September 17, 2003

A note against empiricism: Derrida quotes Scheler (in his essay on Levinas, “Violence and Metaphysics”) to this effect: “I see not only the eye of an other, I see also that he looks at me.” That is, what is seen is not only a thing, a dead object, but also a responding subject, an intention even. If a look can be seen, then empiricism and all the reductionisms that are associated with it are destroyed. But a look can be… Read more

September 17, 2003

Levinas claims that an absolute other must necessarily be invisible. If the other is visible, I can at least “capture” and “grasp” and “encompass” him in my gaze, which is the first moment in a sequence that could lead to capturing, grasping, and encompassing and dominating him in other ways. An invisible other is beyond my gaze, and therefore absolutely beyond my control. We can “fix” someone with our gaze, but not an invisible other, for where shall we look?… Read more

September 17, 2003

Yeats said that the classical world was fundamentally tragic, with the Oedipus myth as the founding myth — the man kills his father and marries his mother. Yeats would have been better off pointing to the myth of Zeus, for that truly is the founding myth of the Olympian order, and it too involves the slaughter of the father by the son — Kronos by Zeus. Christianity is founded on the event of the Son’s utter obedience and submission to… Read more

September 17, 2003

In his history of the ancient concept of progress, E. R. Dodds says that one <blockquote>fundamental limitation on the idea of progress was imposed by the theory of Forms, both in Platonic and in the Aristotelian version. For Plato all progress consists in approximation to a pre-existing model; the model has existed and will exist to all eternity in the unchanging world of transcendent Forms. There is thus, strictly speaking, no open future and no such thing as invention; what… Read more

September 17, 2003

Looking at Aeschylus’s Prometheus Bound for an article, I came across this statement: Speaking of the senselessness of men before Prometheus gave them sense, he describes men as “seeing, they saw amiss, and hearing heard not.” The similarity to Jesus’ description of His reasons for telling parables is pretty striking, though I don’t know if the Greek is as close as my English translation (the Great Books translation — sorry!) makes it sound. Might be worth looking into at some… Read more

September 17, 2003

Why does the centurion in Luke 7 say that he is a man “under” (Greek, hupo ) authority? It seems more reasonable for him to say that he is a man having authority. And what does he mean when he says “I also (Greek, kai ) am a man under authority”? Clearly he sees Jesus as a man under authority, and therefore a man having authority. Though this seems paradoxical, it is not. The centurion’s word only carried the weight… Read more

September 17, 2003

The Weekly Standard has been playing Br’er Rabbit with the Democrats, publishing several hand-wringing articles worrying over threat posed by Howard Dean to the Bush reelection. “Please, Oh, Please, NOT Howard DEAN! ANYBODY, anybody but Howard DEAN!” The entrance of Wesley Clark into the mix changes the dynamics of the race. Bush won’t be able to coast on national security and defense issues the way he could with Dean and most of the other Democratic candidates. But the last general… Read more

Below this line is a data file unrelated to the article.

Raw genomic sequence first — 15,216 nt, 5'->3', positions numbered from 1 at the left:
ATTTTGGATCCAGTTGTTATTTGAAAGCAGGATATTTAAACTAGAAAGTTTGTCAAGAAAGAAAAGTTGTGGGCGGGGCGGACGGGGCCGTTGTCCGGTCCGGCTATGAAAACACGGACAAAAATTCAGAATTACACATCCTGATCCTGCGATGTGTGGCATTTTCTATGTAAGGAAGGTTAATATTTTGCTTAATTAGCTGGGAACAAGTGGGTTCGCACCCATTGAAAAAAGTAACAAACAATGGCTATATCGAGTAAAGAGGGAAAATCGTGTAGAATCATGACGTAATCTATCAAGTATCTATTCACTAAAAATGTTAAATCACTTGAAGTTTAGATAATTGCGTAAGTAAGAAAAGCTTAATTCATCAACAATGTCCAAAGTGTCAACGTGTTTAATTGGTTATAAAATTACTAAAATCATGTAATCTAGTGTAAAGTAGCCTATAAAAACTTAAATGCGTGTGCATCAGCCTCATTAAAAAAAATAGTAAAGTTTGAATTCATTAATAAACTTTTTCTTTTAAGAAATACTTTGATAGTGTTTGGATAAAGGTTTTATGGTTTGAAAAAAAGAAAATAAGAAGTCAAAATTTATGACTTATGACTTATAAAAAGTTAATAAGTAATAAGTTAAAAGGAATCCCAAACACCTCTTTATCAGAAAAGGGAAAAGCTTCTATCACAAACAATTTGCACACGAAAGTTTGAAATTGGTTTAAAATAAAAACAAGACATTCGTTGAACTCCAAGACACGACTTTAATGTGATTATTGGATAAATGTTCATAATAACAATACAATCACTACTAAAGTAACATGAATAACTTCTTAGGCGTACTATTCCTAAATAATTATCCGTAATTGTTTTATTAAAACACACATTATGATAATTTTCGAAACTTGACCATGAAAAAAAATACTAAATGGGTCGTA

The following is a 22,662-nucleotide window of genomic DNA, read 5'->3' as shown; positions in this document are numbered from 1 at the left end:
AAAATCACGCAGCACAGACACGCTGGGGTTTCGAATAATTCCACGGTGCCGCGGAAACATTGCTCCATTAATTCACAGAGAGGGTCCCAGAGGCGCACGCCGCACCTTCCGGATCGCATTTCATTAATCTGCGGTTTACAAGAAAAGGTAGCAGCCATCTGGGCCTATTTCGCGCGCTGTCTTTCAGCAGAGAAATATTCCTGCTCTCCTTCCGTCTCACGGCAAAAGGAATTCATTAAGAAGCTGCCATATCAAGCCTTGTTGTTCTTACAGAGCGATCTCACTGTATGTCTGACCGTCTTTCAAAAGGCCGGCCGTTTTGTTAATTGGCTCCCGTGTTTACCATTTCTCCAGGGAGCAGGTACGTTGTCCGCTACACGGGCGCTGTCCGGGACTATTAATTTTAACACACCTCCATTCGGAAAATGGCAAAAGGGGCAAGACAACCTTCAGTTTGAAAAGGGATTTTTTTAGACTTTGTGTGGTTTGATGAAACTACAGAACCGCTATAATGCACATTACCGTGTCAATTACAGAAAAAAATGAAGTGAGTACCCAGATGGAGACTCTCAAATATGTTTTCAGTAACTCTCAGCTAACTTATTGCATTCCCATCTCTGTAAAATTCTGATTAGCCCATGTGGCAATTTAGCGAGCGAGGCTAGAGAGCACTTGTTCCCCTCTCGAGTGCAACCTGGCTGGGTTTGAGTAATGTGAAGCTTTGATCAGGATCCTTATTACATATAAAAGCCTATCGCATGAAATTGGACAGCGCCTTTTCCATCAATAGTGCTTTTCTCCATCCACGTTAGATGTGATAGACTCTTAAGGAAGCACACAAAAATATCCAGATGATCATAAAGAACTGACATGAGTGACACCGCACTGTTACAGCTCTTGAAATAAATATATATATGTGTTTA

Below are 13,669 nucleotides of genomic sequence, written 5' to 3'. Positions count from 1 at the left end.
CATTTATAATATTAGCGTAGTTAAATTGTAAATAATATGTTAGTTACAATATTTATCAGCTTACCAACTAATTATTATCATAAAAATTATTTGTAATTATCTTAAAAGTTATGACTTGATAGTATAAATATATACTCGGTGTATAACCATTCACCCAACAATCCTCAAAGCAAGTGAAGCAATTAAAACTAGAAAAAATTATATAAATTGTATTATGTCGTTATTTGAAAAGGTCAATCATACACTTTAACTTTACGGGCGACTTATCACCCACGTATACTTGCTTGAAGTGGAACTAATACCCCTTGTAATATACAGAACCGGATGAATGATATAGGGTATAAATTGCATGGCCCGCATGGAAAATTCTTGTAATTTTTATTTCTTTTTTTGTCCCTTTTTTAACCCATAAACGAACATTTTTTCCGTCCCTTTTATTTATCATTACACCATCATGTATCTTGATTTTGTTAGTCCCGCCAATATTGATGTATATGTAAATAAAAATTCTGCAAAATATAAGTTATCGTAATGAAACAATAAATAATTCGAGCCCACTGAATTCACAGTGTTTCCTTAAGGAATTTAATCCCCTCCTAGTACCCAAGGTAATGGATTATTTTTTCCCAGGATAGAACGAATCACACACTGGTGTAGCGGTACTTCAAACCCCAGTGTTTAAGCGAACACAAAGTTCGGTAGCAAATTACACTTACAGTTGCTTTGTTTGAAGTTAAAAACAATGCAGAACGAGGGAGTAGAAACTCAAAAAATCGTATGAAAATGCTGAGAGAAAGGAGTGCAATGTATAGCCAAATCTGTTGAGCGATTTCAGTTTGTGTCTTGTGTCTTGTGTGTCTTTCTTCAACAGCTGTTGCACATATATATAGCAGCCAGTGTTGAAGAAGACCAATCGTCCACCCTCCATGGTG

September 17, 2003

The Weekly Standard has been playing Br’er Rabbit with the Democrats, publishing several hand-wringing articles worrying over threat posed by Howard Dean to the Bush reelection. “Please, Oh, Please, NOT Howard DEAN! ANYBODY, anybody but Howard DEAN!” The entrance of Wesley Clark into the mix changes the dynamics of the race. Bush won’t be able to coast on national security and defense issues the way he could with Dean and most of the other Democratic candidates. But the last general… Read more

September 17, 2003

Back to supra/infra: On reflection, I think the main issue in my rethinking of this has been my hostility to any nature-grace scheme, which seems to be encouraged by the infra position. In the infra framework, creation exists (in the decree of God) as creation, without being considered as the object of glorification and redemption. Creation provides the backdrop for the drama of redemption, but has a degree of independence from that scheme, and even a decree of priority to… Read more

September 17, 2003

In Jesus’ sermon in Luke 6, he contrasts the behavior of His disciples with that of “sinners” in a series of three point. Sinners love those who love themselves, but Jesus’ disciples must love enemies. Sinners do good only to those who do good to them, but Jesus’ disciples must do good to enemies without any hope for good in return. Sinners lend only to those who can repay, but Jesus’ disciples must lend without expecting return. Who are these… Read more

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